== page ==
Paul O’Grady health: Star ‘amazed he is still standing’ after fearing he would die
What's the difference between a heart attack and cardiac arrest?
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The 66-year-old has learnt, perhaps in the hardest way possible, to never take life for granted after experiencing three heart attacks from 2002 to 2014. After losing both of his parents by the time he was 33, the star looked back on his own lifestyle, which was fuelled by booze, drugs and chain smoking, and decided to make some drastic changes. The star eventually gave up drinking alcohol, explaining that it is not death that he fears, but the way that he is going to die.
Talking in a previous interview with The Mirror, Paul has said: “I grew up overnight. It really did shake me and I’ve toed the line ever since.
“I’ve just sort of gone off booze. I didn’t even have a drink on my birthday last month.
“It’s not like the old days when I could neck ten pints of cider — now I’d be ill as a dog. The hangovers aren’t worth it.”
The star also opened up about losing his partner and close friend Brendan Murphy to cancer within his autobiography.
“It couldn’t get any worse,” Paul wrote.
“I looked like someone who shouldn’t bother coming home from the cemetery. My hair was coming out in cobs and I’d lost two-and-a-half stone. I looked like a hunched-up old man.
“To watch someone you love – a healthy, eloquent man – unable to speak or walk is hideous.”
This traumatic time in his life acted as even more motivation to give himself a health overhaul, and luckily for the star it seems to have worked, as he was given a “clear bill of health” at his latest check-up.
According to the Daily Star, Paul reported: “My cardiologist thought I should have a pacemaker, so he sent me to the specialist.
“I had the ECG and all that business – but the specialist said, ‘You don’t need the pacemaker. Whatever you’re doing, keep doing it.'”
Despite being given the all-clear, Paul still describes himself as a “time bomb” who has so far been lucky to overcome his health scares.
He said: “I’m a timebomb — a human version of the Titanic, forever dodging icebergs.”
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Heart attacks are extremely serious, and in some cases can be fatal. According to the British Heart Foundation, heart and circulatory disease cause a quarter of all deaths in the UK, that’s more than 160,000 deaths each year.
Out of the 30,000 who experience an out-of-hospital cardiac arrest, less than one in 10 survive, making heart attacks one of the deadliest conditions.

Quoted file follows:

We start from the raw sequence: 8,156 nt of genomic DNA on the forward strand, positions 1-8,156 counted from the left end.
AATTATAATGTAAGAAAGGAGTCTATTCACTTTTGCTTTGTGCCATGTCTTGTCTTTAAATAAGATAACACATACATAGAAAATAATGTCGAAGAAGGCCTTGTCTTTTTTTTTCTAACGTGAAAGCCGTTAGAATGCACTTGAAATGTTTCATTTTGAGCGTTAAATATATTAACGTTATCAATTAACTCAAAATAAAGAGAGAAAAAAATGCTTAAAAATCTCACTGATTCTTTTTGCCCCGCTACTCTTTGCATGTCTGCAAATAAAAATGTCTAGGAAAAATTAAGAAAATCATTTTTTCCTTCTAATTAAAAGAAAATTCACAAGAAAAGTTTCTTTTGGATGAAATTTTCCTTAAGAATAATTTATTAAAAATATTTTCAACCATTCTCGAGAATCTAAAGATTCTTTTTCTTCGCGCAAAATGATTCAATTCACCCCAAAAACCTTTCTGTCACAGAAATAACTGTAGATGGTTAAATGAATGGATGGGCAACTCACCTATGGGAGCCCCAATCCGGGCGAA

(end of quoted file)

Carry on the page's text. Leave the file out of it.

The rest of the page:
The Mayo Clinic explains that a heart attack occurs when the flow of blood to the heart is blocked. This blockage is most often caused by a buildup of fat, cholesterol and other substances.
Usually those who have a heart attack experience no other warning signs, but symptoms can include the following:
- Pain or discomfort in your chest that happens suddenly and doesn’t go away
- Pain that spreads to your left or right arm, or to your neck, jaw, back or stomach. For some People the pain or tightness is severe, while for others it’s uncomfortable. It may feel like heaviness, or a burning pain similar to indigestion
- Feeling sick, sweaty, light-headed or short of breath.
As symptoms such as chest pain can also be synonymous with indigestion, the NHS explains that it is important to look out for the combination of all of the above symptoms, to detect whether someone is suffering from a heart attack or not.
If you think yourself or someone you know is suffering from a heart attack you should immediately call for an ambulance. In addition the British Heart Foundation says to follow these steps:
- Sit down and stay calm
- Take a 300mg aspirin if you have one within reach
- Wait for the paramedics.
When in hospital, the main ways in which heart attacks are treated is either through medication to dissolve the blood clots, or surgery to restore blood to the heart.
After suffering from a heart attack, the NHS recommends changing your lifestyle as this will minimise your chances of having another attack. Eating a healthier diet, taking cholesterol-lowering medication such as statins, and quitting smoking can all help reduce this risk.
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